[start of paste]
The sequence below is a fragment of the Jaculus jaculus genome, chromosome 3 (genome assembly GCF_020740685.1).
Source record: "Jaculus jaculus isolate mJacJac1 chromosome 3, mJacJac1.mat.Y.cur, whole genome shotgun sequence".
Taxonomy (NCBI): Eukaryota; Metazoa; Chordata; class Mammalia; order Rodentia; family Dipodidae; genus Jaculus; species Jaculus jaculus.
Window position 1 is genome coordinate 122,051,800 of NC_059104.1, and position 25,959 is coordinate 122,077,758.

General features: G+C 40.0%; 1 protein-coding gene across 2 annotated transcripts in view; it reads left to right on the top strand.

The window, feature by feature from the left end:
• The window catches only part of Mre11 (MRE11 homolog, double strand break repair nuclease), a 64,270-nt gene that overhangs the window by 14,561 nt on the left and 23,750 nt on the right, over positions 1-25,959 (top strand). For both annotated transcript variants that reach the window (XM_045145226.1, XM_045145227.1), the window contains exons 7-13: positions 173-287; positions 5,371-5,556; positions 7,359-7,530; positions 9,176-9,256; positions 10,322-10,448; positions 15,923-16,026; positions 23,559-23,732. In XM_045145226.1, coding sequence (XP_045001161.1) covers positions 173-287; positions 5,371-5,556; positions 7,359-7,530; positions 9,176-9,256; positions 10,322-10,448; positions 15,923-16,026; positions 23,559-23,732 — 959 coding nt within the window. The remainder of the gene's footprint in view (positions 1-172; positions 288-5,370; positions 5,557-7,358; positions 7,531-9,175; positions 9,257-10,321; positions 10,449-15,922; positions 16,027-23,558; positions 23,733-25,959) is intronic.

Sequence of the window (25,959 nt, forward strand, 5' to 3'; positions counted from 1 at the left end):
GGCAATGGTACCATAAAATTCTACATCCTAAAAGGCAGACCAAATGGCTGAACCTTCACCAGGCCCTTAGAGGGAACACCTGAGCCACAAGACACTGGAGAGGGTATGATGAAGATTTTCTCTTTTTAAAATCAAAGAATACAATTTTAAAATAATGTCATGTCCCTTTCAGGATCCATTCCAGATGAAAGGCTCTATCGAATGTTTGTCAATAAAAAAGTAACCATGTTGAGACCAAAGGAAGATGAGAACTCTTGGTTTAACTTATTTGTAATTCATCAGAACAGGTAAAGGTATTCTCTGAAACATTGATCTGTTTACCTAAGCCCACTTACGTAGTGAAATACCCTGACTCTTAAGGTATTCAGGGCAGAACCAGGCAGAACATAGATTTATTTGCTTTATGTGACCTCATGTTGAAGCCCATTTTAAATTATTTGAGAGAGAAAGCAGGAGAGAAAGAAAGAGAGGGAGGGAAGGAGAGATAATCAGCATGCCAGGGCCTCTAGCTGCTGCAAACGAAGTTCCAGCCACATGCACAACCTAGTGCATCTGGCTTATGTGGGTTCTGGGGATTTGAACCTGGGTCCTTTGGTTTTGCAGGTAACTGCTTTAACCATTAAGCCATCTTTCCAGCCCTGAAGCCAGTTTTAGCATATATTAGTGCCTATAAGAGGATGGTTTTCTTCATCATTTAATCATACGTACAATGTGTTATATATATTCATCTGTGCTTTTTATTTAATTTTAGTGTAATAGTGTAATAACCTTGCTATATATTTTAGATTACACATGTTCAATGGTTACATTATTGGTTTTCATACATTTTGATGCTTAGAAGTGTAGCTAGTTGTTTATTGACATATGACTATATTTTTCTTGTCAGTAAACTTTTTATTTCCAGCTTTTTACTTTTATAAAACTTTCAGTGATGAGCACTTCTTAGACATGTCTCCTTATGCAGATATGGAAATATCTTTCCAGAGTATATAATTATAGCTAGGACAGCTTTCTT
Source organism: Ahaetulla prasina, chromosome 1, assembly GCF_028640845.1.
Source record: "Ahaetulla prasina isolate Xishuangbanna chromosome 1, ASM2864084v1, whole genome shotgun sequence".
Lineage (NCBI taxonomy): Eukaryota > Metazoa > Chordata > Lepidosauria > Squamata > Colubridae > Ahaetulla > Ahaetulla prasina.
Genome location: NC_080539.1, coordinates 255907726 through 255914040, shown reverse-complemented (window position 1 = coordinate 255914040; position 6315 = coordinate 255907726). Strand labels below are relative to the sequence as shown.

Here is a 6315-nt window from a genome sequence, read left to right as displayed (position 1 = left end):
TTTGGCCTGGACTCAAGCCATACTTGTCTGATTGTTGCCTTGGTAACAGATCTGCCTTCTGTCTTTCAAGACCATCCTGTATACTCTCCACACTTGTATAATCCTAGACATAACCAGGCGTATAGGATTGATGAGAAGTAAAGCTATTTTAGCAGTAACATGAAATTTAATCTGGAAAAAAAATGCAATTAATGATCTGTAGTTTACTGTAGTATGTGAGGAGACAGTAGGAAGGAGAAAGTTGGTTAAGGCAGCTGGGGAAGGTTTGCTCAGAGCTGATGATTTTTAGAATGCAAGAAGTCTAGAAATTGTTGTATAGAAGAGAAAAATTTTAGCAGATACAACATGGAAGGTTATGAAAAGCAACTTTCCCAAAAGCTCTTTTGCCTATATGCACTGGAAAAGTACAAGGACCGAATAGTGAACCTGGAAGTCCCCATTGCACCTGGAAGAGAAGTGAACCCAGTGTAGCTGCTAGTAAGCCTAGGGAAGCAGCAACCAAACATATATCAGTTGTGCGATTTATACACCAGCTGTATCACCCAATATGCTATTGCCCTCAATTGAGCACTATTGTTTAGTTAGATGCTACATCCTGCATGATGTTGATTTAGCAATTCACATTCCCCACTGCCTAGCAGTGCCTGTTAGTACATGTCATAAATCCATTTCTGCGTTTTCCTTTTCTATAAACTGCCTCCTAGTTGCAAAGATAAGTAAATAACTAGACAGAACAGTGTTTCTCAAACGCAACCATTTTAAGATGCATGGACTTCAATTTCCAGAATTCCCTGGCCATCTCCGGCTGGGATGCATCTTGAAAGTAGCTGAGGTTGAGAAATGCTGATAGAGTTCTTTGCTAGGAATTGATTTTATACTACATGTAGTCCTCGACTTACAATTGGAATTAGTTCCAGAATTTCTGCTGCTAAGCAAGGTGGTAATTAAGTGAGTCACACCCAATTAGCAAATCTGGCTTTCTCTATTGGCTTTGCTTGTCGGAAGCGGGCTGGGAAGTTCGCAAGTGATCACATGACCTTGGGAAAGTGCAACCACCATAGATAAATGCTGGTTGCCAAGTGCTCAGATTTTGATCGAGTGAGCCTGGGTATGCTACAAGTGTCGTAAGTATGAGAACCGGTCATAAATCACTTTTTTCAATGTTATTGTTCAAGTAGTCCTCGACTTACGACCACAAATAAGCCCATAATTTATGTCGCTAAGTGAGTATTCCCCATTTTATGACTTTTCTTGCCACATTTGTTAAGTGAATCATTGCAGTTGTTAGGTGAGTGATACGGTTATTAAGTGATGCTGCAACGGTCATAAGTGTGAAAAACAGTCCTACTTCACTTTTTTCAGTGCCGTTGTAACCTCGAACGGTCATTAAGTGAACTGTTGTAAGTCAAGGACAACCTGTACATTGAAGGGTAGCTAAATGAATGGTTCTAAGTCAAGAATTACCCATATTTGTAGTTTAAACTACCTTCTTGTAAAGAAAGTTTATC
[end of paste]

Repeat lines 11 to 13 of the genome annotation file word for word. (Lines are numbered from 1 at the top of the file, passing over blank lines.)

Source record: "Ahaetulla prasina isolate Xishuangbanna chromosome 1, ASM2864084v1, whole genome shotgun sequence".
Lineage (NCBI taxonomy): Eukaryota > Metazoa > Chordata > Lepidosauria > Squamata > Colubridae > Ahaetulla > Ahaetulla prasina.
Genome location: NC_080539.1, coordinates 255907726 through 255914040, shown reverse-complemented (window position 1 = coordinate 255914040; position 6315 = coordinate 255907726). Strand labels below are relative to the sequence as shown.